# Introduction To Euclid’s Geometry Chapter 5 Class 9 Maths NCERT PDF

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### Chapter 5: Introduction to Euclid’s Geometry

#### 5.1 Introduction

The word ‘geometry’ comes from the Greek words ‘geo’, meaning the ‘earth’, and ‘meter’, meaning ‘to measure’.

Geometry appears to have originated from the need for measuring land. This branch of mathematics was studied in various forms in every ancient civilization, be it in Egypt, Babylonia, China, India, Greece, the Incas, etc.

The people of these civilizations faced several practical problems which required the development of geometry in various ways.

For example, whenever the river Nile overflowed, it wiped out the boundaries between the adjoining fields of different landowners.

After such flooding, these boundaries had to be redrawn. For this purpose, the Egyptians developed a number of geometric techniques and rules for calculating simple areas and also for doing simple constructions.

Their knowledge of geometry was also used by them for computing volumes of granaries, and for constructing canals and pyramids.

They also knew the correct formula to find the volume of a truncated pyramid (see Fig. 5.1). You know that a pyramid is a solid figure, the base of which is a triangle, or square, or some other polygon and its side faces are triangles converging to a point at the top.

In the Indian subcontinent, the excavations at Harappa and Mohenjo-Daro, etc. show that the Indus Valley Civilisation (about 3000 BCE) made extensive use of geometry.

It was a highly organized society. The cities were highly developed and very well planned. For example, the roads were parallel to each other and there was an underground drainage system. The houses had many rooms of different types.

This shows that the town dwellers were skilled in mensuration and practical arithmetic. The bricks used for construction were kiln fired and the ratio of length: breadth: thickness, of the bricks, was found to be 4: 2: 1.

In ancient India, the Sulbasutras (800 BCE to 500 BCE) were the manuals of geometrical constructions. The geometry of the Vedic period originated with the construction of altars (or vedis) and fireplaces for performing Vedic rites.

The location of the sacred fires had to be in accordance with the clearly laid down instructions about their shapes and areas if they were to be effective instruments.

Square and circular altars were used for household rituals, while altars whose shapes were combinations of rectangles, triangles, and trapeziums were required for public worship.

The Sri Yantra (given in the Atharvaveda) consists of nine interwoven isosceles triangles.

These triangles are arranged in such a way that they produce 43 subsidiary triangles. Though accurate geometric methods were used for the construction of altars, the principles behind them were not discussed.

### NCERT Solutions Class 9 Maths Chapter 5 Introduction to Euclid’s Geometry

1. Which of the following statements are true and which are false? Give reasons for your answers.

(i) Only one line can pass through a single point.

(ii) There are an infinite number of lines that pass through two distinct points.

(iii) A terminated line can be produced indefinitely on both sides.

(iv) If two circles are equal, then their radii are equal.

(v) In Fig. 5.9, if AB = PQ and PQ = XY, then AB = XY.

Solution:

(i) False

There can be an infinite number of lines that can be drawn through a single point. Hence, the statement mentioned is False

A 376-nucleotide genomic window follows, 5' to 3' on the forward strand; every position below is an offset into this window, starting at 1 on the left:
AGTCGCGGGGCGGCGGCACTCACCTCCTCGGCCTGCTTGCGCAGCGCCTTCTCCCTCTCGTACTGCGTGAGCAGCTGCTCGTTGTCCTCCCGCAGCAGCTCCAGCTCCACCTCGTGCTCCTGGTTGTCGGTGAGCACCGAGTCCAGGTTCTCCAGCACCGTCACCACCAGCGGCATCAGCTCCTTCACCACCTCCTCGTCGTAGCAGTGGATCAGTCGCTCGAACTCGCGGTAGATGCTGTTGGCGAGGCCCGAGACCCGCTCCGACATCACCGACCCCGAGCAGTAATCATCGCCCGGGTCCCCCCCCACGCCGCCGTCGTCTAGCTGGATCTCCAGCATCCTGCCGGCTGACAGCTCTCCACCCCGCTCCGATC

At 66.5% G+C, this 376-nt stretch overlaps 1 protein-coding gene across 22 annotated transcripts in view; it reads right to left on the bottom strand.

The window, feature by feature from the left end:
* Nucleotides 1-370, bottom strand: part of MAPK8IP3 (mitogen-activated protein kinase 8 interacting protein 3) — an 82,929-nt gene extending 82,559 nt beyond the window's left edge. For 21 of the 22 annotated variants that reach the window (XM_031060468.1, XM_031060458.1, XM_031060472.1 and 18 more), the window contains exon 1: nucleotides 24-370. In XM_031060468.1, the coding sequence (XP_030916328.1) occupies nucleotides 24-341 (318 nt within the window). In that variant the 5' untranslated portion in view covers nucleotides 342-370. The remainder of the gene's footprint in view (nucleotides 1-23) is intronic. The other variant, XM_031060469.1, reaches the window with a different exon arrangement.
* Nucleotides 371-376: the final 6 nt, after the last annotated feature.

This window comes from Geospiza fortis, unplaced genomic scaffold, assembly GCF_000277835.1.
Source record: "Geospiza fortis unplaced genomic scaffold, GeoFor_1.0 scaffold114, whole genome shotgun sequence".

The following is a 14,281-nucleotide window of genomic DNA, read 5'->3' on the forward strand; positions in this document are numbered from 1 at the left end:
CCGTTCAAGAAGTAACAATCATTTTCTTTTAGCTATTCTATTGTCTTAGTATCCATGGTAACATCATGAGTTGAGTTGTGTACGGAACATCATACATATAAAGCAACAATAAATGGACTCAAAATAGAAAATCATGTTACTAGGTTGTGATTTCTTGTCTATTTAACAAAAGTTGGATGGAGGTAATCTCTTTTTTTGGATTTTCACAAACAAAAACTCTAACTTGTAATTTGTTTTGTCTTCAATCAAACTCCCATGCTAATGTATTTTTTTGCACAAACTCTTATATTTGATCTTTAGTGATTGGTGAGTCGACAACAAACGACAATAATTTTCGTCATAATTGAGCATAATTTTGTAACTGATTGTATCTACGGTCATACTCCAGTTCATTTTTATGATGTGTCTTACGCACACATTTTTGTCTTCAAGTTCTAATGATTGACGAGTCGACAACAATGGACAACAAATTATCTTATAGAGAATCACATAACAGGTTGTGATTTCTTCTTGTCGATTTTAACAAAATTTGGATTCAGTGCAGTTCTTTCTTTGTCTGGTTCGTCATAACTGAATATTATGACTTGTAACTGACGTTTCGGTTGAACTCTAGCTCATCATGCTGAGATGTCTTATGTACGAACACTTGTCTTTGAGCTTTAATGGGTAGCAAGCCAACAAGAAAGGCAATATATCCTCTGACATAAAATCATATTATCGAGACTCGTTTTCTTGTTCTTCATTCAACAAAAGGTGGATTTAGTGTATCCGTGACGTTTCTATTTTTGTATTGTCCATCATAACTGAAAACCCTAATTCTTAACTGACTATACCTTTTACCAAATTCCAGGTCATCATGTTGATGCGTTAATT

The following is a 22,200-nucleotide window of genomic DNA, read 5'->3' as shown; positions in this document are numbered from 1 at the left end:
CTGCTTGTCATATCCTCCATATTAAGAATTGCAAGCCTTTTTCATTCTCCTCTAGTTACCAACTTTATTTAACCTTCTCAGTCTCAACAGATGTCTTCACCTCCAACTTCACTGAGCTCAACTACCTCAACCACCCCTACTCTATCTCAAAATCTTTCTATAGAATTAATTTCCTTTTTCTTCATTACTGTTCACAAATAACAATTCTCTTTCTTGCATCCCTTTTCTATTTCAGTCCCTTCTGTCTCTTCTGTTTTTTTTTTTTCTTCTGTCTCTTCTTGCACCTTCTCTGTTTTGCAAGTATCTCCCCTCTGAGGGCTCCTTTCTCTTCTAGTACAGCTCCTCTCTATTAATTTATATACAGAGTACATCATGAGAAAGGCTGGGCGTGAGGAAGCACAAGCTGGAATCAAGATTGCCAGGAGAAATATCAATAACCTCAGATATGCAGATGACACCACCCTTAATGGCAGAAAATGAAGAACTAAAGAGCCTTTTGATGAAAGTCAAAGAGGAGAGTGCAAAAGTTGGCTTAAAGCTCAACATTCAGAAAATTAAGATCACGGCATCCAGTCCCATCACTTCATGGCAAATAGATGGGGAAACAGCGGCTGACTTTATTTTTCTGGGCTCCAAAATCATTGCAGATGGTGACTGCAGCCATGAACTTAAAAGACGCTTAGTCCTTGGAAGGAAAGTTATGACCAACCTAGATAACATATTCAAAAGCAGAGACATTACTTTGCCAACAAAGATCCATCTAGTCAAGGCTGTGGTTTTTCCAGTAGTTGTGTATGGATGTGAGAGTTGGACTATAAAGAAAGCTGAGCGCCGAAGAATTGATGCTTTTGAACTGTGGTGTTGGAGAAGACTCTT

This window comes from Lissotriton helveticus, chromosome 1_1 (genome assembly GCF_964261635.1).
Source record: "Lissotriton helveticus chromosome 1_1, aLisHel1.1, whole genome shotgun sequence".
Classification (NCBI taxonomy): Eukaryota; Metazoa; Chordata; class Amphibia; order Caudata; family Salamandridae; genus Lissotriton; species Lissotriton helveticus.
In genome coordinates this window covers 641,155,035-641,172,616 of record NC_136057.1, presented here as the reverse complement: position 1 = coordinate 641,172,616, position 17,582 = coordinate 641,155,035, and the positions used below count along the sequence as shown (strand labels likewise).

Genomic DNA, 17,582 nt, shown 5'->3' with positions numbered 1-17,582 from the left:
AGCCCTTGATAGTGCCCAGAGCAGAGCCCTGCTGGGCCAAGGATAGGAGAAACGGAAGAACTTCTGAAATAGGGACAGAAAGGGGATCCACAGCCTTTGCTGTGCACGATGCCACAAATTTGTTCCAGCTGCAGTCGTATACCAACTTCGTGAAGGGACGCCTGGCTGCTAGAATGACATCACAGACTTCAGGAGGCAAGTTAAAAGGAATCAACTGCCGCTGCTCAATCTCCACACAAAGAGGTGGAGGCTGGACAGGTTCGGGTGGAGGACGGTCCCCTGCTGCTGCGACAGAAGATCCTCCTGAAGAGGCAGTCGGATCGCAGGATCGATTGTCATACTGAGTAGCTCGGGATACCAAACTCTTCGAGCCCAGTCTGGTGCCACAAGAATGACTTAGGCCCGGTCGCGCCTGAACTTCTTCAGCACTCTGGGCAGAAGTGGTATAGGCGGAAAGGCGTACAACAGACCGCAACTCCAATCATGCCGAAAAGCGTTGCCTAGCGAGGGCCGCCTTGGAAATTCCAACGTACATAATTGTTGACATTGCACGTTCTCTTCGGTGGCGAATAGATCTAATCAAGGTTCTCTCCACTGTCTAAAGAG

(ii) False

Through two distinct points, there can be only one line that can be drawn. Hence, the statement mentioned is False

(iii) True

A line that is terminated can be indefinitely produced on both sides as a line can be extended on both its sides infinitely. Hence, the statement mentioned is True.

(iv) True

The radii of two circles are equal when the two circles are equal. The circumference and the center of both the circles coincide; and thus, the radius of the two circles should be equal. Hence, the statement mentioned is True.

(v) True

According to Euclid’s 1st axiom- “Things which are equal to the same thing are also equal to one another”. Hence, the statement mentioned is True.

2. Give a definition for each of the following terms. Are there other terms that need to be defined first? What are they, and how might you define them?

(i) parallel lines

(ii) perpendicular lines

(iii) line segment

(v) square

Solution:

Yes, there are other terms that need to be defined first, they are:

Plane: Flat surfaces in which geometric figures can be drawn are known are planes. A plane surface is a surface that lies evenly with straight lines on it.

Point: A dimensionless dot that is drawn on a plane surface is known as a point. A point is that which has no part.

Line: A collection of points that has only length and no breadth is known as a line. And it can be extended in both directions. A line is a breadth-less length.

(i) Parallel lines – Parallel lines are those lines that never intersect each other and are always at a constant distance perpendicular to each other. Parallel lines can be two or more lines.

(ii) Perpendicular lines – Perpendicular lines are those lines that intersect each other in a plane at right angles then the lines are said to be perpendicular to each other.

(iii) Line Segment – When a line cannot be extended any further because of its two endpoints then the line is known as a line segment. A line segment has 2 endpoints.

(iv) Radius of the circle – A radius of a circle is the line from any point on the circumference of the circle to the center of the circle.

(v) Square – A quadrilateral in which all the four sides are said to be equal and each of its internal angles is a right angle is called a square.